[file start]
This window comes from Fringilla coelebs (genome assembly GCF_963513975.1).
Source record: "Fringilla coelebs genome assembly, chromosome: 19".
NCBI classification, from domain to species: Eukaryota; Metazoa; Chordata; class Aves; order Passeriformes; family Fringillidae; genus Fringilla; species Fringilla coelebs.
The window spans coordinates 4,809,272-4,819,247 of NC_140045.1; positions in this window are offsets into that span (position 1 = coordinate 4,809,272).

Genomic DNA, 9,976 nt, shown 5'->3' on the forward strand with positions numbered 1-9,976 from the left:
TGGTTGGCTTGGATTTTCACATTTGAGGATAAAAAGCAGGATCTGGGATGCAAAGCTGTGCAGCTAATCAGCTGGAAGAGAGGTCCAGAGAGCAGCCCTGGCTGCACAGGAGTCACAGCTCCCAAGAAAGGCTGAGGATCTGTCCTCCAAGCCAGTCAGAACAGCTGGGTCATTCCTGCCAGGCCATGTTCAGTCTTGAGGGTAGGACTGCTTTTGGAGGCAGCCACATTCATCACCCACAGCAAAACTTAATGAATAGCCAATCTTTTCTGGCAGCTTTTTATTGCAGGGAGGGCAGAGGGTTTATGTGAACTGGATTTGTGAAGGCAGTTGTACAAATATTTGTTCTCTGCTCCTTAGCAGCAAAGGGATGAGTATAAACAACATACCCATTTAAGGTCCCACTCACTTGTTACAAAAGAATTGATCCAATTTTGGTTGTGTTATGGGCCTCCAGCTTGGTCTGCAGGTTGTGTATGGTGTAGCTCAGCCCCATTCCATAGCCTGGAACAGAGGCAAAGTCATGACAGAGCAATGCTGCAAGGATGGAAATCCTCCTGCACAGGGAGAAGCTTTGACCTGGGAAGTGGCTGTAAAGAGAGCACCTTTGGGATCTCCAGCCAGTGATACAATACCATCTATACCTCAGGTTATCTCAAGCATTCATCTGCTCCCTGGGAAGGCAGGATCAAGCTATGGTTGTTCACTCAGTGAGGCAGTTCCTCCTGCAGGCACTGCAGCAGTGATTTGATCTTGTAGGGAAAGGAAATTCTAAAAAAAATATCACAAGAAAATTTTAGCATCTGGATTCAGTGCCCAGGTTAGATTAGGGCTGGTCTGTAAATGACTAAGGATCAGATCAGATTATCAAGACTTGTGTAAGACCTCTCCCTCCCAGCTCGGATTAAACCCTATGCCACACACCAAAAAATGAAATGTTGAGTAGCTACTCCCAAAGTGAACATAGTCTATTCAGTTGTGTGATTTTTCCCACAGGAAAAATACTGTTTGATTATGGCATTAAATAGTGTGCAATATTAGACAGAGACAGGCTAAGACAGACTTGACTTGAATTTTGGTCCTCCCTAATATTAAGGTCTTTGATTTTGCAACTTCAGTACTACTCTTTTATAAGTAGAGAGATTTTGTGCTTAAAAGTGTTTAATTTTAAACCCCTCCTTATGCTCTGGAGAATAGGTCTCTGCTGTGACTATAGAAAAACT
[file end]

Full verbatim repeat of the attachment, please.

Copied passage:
This window comes from Fringilla coelebs (genome assembly GCF_963513975.1).
Source record: "Fringilla coelebs genome assembly, chromosome: 19".
NCBI classification, from domain to species: Eukaryota; Metazoa; Chordata; class Aves; order Passeriformes; family Fringillidae; genus Fringilla; species Fringilla coelebs.
The window spans coordinates 4,809,272-4,819,247 of NC_140045.1; positions in this window are offsets into that span (position 1 = coordinate 4,809,272).

Genomic DNA, 9,976 nt, shown 5'->3' on the forward strand with positions numbered 1-9,976 from the left:
TGGTTGGCTTGGATTTTCACATTTGAGGATAAAAAGCAGGATCTGGGATGCAAAGCTGTGCAGCTAATCAGCTGGAAGAGAGGTCCAGAGAGCAGCCCTGGCTGCACAGGAGTCACAGCTCCCAAGAAAGGCTGAGGATCTGTCCTCCAAGCCAGTCAGAACAGCTGGGTCATTCCTGCCAGGCCATGTTCAGTCTTGAGGGTAGGACTGCTTTTGGAGGCAGCCACATTCATCACCCACAGCAAAACTTAATGAATAGCCAATCTTTTCTGGCAGCTTTTTATTGCAGGGAGGGCAGAGGGTTTATGTGAACTGGATTTGTGAAGGCAGTTGTACAAATATTTGTTCTCTGCTCCTTAGCAGCAAAGGGATGAGTATAAACAACATACCCATTTAAGGTCCCACTCACTTGTTACAAAAGAATTGATCCAATTTTGGTTGTGTTATGGGCCTCCAGCTTGGTCTGCAGGTTGTGTATGGTGTAGCTCAGCCCCATTCCATAGCCTGGAACAGAGGCAAAGTCATGACAGAGCAATGCTGCAAGGATGGAAATCCTCCTGCACAGGGAGAAGCTTTGACCTGGGAAGTGGCTGTAAAGAGAGCACCTTTGGGATCTCCAGCCAGTGATACAATACCATCTATACCTCAGGTTATCTCAAGCATTCATCTGCTCCCTGGGAAGGCAGGATCAAGCTATGGTTGTTCACTCAGTGAGGCAGTTCCTCCTGCAGGCACTGCAGCAGTGATTTGATCTTGTAGGGAAAGGAAATTCTAAAAAAAATATCACAAGAAAATTTTAGCATCTGGATTCAGTGCCCAGGTTAGATTAGGGCTGGTCTGTAAATGACTAAGGATCAGATCAGATTATCAAGACTTGTGTAAGACCTCTCCCTCCCAGCTCGGATTAAACCCTATGCCACACACCAAAAAATGAAATGTTGAGTAGCTACTCCCAAAGTGAACATAGTCTATTCAGTTGTGTGATTTTTCCCACAGGAAAAATACTGTTTGATTATGGCATTAAATAGTGTGCAATATTAGACAGAGACAGGCTAAGACAGACTTGACTTGAATTTTGGTCCTCCCTAATATTAAGGTCTTTGATTTTGCAACTTCAGTACTACTCTTTTATAAGTAGAGAGATTTTGTGCTTAAAAGTGTTTAATTTTAAACCCCTCCTTATGCTCTGGAGAATAGGTCTCTGCTGTGACTATAGAAAAACT